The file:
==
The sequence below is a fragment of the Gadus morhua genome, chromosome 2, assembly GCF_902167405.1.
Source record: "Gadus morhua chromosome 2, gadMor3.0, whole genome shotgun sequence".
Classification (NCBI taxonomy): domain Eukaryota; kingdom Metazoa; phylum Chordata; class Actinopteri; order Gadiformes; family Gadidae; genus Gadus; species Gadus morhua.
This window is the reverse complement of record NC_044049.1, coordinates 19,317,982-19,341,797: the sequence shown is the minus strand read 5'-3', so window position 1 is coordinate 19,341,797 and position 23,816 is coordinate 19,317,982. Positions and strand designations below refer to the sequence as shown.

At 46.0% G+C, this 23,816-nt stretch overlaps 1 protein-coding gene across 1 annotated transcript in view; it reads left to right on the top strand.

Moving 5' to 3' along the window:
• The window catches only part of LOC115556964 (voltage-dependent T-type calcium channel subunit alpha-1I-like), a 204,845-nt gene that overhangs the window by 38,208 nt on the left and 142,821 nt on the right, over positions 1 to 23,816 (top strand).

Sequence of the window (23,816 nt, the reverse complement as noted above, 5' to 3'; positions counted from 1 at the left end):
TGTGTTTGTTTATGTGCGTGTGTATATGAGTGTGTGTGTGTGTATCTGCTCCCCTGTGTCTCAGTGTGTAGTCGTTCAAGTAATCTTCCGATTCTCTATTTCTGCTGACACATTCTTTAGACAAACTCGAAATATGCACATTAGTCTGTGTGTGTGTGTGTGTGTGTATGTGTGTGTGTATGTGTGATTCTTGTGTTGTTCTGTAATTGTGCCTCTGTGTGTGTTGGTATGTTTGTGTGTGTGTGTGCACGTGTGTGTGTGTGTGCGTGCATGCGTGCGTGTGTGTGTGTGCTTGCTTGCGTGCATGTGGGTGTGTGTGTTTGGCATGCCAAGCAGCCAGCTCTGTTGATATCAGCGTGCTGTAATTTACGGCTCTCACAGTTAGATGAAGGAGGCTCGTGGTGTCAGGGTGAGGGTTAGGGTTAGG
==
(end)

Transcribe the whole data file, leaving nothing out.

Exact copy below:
The sequence below is a fragment of the Gadus morhua genome, chromosome 2, assembly GCF_902167405.1.
Source record: "Gadus morhua chromosome 2, gadMor3.0, whole genome shotgun sequence".
Classification (NCBI taxonomy): domain Eukaryota; kingdom Metazoa; phylum Chordata; class Actinopteri; order Gadiformes; family Gadidae; genus Gadus; species Gadus morhua.
This window is the reverse complement of record NC_044049.1, coordinates 19,317,982-19,341,797: the sequence shown is the minus strand read 5'-3', so window position 1 is coordinate 19,341,797 and position 23,816 is coordinate 19,317,982. Positions and strand designations below refer to the sequence as shown.

At 46.0% G+C, this 23,816-nt stretch overlaps 1 protein-coding gene across 1 annotated transcript in view; it reads left to right on the top strand.

Moving 5' to 3' along the window:
• The window catches only part of LOC115556964 (voltage-dependent T-type calcium channel subunit alpha-1I-like), a 204,845-nt gene that overhangs the window by 38,208 nt on the left and 142,821 nt on the right, over positions 1 to 23,816 (top strand).

Sequence of the window (23,816 nt, the reverse complement as noted above, 5' to 3'; positions counted from 1 at the left end):
TGTGTTTGTTTATGTGCGTGTGTATATGAGTGTGTGTGTGTGTATCTGCTCCCCTGTGTCTCAGTGTGTAGTCGTTCAAGTAATCTTCCGATTCTCTATTTCTGCTGACACATTCTTTAGACAAACTCGAAATATGCACATTAGTCTGTGTGTGTGTGTGTGTGTGTATGTGTGTGTGTATGTGTGATTCTTGTGTTGTTCTGTAATTGTGCCTCTGTGTGTGTTGGTATGTTTGTGTGTGTGTGTGCACGTGTGTGTGTGTGTGCGTGCATGCGTGCGTGTGTGTGTGTGCTTGCTTGCGTGCATGTGGGTGTGTGTGTTTGGCATGCCAAGCAGCCAGCTCTGTTGATATCAGCGTGCTGTAATTTACGGCTCTCACAGTTAGATGAAGGAGGCTCGTGGTGTCAGGGTGAGGGTTAGGGTTAGG